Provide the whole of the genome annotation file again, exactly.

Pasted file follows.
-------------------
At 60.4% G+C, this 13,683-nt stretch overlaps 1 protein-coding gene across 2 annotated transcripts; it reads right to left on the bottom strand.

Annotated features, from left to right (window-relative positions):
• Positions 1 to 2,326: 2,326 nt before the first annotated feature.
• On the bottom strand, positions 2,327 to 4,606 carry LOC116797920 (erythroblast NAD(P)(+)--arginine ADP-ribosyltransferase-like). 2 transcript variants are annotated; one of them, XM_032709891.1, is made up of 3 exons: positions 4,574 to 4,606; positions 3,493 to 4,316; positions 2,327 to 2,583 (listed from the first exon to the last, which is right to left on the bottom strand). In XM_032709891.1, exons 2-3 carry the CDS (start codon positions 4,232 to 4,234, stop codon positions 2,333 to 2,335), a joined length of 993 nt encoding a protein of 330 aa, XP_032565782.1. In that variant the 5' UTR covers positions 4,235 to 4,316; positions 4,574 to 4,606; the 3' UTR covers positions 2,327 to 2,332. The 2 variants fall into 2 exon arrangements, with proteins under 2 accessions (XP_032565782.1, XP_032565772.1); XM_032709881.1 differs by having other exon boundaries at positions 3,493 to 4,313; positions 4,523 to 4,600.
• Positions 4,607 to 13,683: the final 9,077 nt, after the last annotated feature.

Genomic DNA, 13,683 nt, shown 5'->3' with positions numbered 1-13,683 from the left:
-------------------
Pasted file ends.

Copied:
At 60.4% G+C, this 13,683-nt stretch overlaps 1 protein-coding gene across 2 annotated transcripts; it reads right to left on the bottom strand.

Annotated features, from left to right (window-relative positions):
• Positions 1 to 2,326: 2,326 nt before the first annotated feature.
• On the bottom strand, positions 2,327 to 4,606 carry LOC116797920 (erythroblast NAD(P)(+)--arginine ADP-ribosyltransferase-like). 2 transcript variants are annotated; one of them, XM_032709891.1, is made up of 3 exons: positions 4,574 to 4,606; positions 3,493 to 4,316; positions 2,327 to 2,583 (listed from the first exon to the last, which is right to left on the bottom strand). In XM_032709891.1, exons 2-3 carry the CDS (start codon positions 4,232 to 4,234, stop codon positions 2,333 to 2,335), a joined length of 993 nt encoding a protein of 330 aa, XP_032565782.1. In that variant the 5' UTR covers positions 4,235 to 4,316; positions 4,574 to 4,606; the 3' UTR covers positions 2,327 to 2,332. The 2 variants fall into 2 exon arrangements, with proteins under 2 accessions (XP_032565782.1, XP_032565772.1); XM_032709881.1 differs by having other exon boundaries at positions 3,493 to 4,313; positions 4,523 to 4,600.
• Positions 4,607 to 13,683: the final 9,077 nt, after the last annotated feature.

Genomic DNA, 13,683 nt, shown 5'->3' with positions numbered 1-13,683 from the left: